HoxA9 regulated Bcl-2 expression mediates survival of myeloid progenitors and the severity of HoxA9-dependent leukemia
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Gabriela Brumatti1,2, Marika Salmanidis1,2,4*, Chung H Kok6, Rebecca A Bilardi1,2, Jarrod J Sandow1,2, Natasha Silke1,2, Kylie Mason1,5, Jolanda Visser1,7, Anissa M Jabbour1,2, Stefan P Glaser1,2, Toru Okamoto8, Philippe Bouillet1,2, Richard J D’Andrea6, and Paul G Ekert1,2,3,4
1 Walter and Eliza Hall Institute of Medical Research, 1G Royal Parade, Parkville, Australia
2 Department of Medical Biology, University of Melbourne, 1G Royal Parade, Parkville, Australia
3 Murdoch Children’s Research Institute and Children’s Cancer Centre, Royal Children’s Hospital, Flemington Rd, Parkville, Australia
4 Department of Pediatrics, University of Melbourne, Parkville, Australia
5 Department of Medicine, University of Melbourne, Parkville, Australia
6 Department of Hematology and Centre for Cancer Biology, SA Pathology, Adelaide; Department of Hematology and Oncology, the Queen Elizabeth Hospital, Woodville, Australia; The Discipline of Medicine, University of Adelaide.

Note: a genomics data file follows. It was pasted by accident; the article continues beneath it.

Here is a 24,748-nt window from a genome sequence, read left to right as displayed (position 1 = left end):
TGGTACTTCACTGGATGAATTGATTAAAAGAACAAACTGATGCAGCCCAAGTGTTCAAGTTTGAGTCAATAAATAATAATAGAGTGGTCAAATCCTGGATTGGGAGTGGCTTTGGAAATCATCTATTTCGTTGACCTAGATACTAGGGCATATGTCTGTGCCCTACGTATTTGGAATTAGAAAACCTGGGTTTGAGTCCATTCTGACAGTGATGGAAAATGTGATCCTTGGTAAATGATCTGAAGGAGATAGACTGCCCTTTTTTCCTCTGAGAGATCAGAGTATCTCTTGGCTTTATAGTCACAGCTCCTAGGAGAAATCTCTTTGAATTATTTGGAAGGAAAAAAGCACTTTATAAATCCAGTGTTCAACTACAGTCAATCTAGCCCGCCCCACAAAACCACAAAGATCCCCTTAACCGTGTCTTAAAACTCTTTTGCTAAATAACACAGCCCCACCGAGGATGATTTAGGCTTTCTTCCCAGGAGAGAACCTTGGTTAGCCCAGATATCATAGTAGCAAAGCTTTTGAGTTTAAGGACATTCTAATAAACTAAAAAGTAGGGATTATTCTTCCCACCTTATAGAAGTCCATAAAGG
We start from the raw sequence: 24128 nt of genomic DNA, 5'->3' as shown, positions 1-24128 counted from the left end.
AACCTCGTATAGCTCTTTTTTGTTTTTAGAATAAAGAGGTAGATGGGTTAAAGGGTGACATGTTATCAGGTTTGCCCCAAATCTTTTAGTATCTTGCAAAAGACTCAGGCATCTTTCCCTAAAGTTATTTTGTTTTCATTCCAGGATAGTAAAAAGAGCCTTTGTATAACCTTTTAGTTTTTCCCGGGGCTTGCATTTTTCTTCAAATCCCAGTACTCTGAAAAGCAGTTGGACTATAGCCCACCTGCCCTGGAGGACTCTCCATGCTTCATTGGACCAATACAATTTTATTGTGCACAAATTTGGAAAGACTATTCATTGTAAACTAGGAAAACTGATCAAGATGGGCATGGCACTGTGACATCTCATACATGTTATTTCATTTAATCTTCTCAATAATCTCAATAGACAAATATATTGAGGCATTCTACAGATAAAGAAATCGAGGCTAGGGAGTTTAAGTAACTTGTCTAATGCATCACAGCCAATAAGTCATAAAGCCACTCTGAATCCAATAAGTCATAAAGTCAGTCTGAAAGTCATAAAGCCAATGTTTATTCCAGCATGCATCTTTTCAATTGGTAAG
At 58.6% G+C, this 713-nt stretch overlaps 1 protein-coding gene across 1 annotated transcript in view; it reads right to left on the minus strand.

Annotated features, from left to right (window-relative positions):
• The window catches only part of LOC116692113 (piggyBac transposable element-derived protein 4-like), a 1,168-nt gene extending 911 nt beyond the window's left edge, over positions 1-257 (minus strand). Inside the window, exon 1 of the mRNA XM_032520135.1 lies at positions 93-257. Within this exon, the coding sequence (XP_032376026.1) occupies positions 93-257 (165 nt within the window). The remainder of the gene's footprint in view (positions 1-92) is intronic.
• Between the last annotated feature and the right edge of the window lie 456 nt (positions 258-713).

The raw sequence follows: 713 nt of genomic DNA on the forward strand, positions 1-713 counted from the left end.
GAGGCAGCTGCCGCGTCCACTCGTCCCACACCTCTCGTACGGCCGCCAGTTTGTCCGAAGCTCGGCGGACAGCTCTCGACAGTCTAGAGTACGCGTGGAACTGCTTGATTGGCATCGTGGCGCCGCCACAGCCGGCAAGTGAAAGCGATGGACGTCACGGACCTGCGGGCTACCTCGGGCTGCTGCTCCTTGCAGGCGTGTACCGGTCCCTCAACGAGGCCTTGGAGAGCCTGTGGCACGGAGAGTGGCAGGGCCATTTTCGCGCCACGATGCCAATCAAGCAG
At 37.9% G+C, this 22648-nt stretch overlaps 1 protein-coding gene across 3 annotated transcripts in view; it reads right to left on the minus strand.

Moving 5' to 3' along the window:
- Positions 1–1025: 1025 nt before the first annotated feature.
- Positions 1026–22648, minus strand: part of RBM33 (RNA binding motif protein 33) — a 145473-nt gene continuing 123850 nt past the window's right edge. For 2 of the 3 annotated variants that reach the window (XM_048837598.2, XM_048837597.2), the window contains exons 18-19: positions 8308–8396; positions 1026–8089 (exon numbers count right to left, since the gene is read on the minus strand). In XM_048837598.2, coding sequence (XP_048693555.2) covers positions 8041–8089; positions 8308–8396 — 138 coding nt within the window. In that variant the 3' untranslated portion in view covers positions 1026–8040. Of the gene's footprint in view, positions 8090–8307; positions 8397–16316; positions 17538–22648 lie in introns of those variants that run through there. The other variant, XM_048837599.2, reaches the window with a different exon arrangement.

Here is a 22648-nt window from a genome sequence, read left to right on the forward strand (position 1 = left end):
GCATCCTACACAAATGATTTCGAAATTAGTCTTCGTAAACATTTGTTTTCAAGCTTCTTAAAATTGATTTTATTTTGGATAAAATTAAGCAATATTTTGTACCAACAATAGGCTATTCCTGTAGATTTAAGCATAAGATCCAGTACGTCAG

7 University Medical Center Groningen, Hanzeplein 1, Groningen, Netherland
8 Department of Molecular Virology, Research Institute for Microbial Diseases, Osaka University, 3-1 Yamadaoka, Suita, Osaka, Japan
* Present address: Centre for Cancer Biology, SA Pathology, Adelaide, Australia.
Paul Ekert, email:
Keywords: HoxA9, Bcl-2, Leukemia, apoptosis
Received: August 20, 2013 Accepted: September 13, 2013 Published: September 15, 2013
Deregulated expression of Hox genes such as HoxA9 is associated with development of myeloproliferative disorders and leukemia and indicates a poor prognosis. To investigate the molecular mechanisms by which HoxA9 promotes immortalization of hematopoietic cells, we generated growth factor dependent myeloid cells in which HoxA9 expression is regulated by administration of 4-hydroxy-tamoxifen. Maintenance of HoxA9 overexpression is required for continued cell survival and proliferation, even in the presence of growth factors. We show for the first time that maintenance of Bcl-2 expression is critical for HoxA9-dependent immortalization and influences the latency of HoxA9-dependent leukemia. Hematopoietic cells lacking Bcl-2 were not immortalized by HoxA9 in vitro. Furthermore, deletion of Bcl-2 delayed the onset and reduced the severity of HoxA9/Meis1 and MLL-AF9 leukemias. This is the first description of a molecular link between HoxA9 and the regulation of Bcl-2 family members in acute myeloid leukemia.
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